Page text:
Who is Israel? What is a Jew? Where is Jerusalem?: A Biblical Mandate for Prophetic Reformation (Paperback)
Obviously, the terms most important to our discussion are "Israel," "Jew," and "Jerusalem." But perhaps not so obvious, especially to the contemporary church, is that each of these terms has two definitions, one physical and the other spiritual. Physically, the term "Israel," ethnically defined, refers to that nation which has been in existence, at least as an ethnic entity, since God chose Abraham and his physical offspring to populate the ancient land of Palestine; the term "Jew," physically expressed, indicates the religious and cultural heritage of that nation; and "Jerusalem," the earthly city, indicates the sacred capital of ethnic Israel and cultural Jews. But "Israel," "Jew," and "Jerusalem" have spiritual meanings as well and, as we shall demonstrate in this book, not only are the spiritual definitions of these terms grossly neglected, abused, and overlooked by contemporary Christianity, they are in fact the ultimate definitions of those terms according to the New Testament and therefore the only definitions that really matter.In the New Testament, Paul assigns a spiritual definition to all Christians as "the Israel of God" and "Abraham's seed." Paul also describes each individual Christian as a spiritual "Jew" whose "circumcision is that of the heart by the Spirit." Moreover, Paul uses the term "Jerusalem" in a spiritual sense to refer to the "state of grace" which believers experience through their relationship to Jesus Christ; "Jerusalem which is above," Paul declares, "is the mother of us all." Echoing Paul's language, the writer of Hebrews even asserts that believers have already "come to the heavenly Jerusalem." These separate and distinct physical and spiritual definitions of "Israel," "Jew," and "Jerusalem" are critical to our reader's understanding of this book and will, of course, be discussed at length in the following chapters. Other key terms are also critical to our understanding, some of which sound quite daunting, such as "eschatology," "millennium," "premillennial," "postmillennial," "ecclesiology," and "hermeneutics." But we encourage our reader not to be intimidated by these terms, and to bear with us as we endeavor to make these terms easily accessible, simply explained, and thus profitable for further study of the spiritual definitions of "Israel," "Jew," and "Jerusalem.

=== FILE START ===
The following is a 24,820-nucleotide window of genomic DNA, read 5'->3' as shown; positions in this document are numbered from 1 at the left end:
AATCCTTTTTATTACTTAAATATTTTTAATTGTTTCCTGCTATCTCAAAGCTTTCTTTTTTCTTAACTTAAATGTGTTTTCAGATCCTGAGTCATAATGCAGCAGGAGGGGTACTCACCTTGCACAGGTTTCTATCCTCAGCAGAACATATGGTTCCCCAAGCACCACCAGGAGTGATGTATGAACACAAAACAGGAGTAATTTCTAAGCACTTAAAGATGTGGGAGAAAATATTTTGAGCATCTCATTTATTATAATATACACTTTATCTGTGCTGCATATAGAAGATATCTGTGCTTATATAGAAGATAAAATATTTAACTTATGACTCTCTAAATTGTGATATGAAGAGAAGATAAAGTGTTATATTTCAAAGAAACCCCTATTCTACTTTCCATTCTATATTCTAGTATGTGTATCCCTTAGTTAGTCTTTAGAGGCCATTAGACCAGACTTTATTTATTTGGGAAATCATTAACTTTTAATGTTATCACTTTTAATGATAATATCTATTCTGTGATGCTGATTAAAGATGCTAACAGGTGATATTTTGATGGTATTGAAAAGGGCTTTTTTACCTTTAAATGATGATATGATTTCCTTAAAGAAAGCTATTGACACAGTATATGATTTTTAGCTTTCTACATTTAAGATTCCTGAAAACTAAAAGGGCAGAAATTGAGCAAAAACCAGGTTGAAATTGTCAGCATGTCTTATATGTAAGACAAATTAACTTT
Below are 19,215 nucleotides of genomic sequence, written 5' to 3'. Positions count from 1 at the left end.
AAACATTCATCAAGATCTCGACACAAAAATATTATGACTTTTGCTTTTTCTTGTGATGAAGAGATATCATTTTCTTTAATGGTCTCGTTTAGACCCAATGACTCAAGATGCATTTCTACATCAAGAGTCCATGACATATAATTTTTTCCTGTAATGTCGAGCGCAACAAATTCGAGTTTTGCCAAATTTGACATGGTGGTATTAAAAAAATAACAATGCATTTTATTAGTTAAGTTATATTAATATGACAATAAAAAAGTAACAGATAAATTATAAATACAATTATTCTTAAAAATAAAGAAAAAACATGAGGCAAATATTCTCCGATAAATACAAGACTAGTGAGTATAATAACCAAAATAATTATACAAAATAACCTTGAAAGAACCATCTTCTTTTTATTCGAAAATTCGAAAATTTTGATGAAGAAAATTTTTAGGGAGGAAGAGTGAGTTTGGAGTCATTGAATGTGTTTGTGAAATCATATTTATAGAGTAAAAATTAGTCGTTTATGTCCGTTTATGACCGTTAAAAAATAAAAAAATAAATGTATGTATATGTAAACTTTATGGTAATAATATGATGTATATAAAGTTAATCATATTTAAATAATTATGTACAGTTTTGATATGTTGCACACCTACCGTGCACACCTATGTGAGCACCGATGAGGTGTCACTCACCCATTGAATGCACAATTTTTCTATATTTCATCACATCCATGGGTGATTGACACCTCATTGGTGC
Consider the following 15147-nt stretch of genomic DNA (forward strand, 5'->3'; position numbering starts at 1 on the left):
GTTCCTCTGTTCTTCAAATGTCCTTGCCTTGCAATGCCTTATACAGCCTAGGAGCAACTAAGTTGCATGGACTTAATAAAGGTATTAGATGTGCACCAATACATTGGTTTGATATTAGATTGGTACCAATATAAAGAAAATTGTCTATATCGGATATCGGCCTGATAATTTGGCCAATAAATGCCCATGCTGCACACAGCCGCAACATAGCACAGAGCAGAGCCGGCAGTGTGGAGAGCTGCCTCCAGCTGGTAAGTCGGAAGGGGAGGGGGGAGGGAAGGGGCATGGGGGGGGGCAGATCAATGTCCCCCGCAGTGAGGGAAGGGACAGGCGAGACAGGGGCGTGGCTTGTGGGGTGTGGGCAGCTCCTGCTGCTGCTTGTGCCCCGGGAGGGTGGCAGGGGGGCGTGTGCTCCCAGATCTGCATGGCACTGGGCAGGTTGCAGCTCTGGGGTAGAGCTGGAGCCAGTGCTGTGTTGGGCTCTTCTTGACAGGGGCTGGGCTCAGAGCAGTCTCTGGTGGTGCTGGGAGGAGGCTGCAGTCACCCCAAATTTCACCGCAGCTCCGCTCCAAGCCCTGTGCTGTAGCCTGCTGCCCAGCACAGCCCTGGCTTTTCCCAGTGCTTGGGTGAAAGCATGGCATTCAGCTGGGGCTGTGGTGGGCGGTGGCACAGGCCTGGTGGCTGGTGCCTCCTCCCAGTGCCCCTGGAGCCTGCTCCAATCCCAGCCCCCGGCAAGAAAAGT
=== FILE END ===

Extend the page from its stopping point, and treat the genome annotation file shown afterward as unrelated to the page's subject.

About the Author
Hal Brunson has served the Christian community for over four decades as pastor, consultant, and educator. He has taught at the graduate, undergraduate, and college-preparatory levels. An interdisciplinarian, he writes in the academic fields of theology, aesthetics, and poetry. He resides in Whitefish, Montana, with his wife Nancy. Hal holds the Bachelor of Arts in Biblical Studies, the Master of Divinity, the Master of Arts in Interdisciplinary Studies, and the Ph.D. in Humanities (UT Dallas). He is the recipient of numerous teaching awards and post-doctoral grants. His books are available world wide, and his sermons can be heard at sermonaudio.com.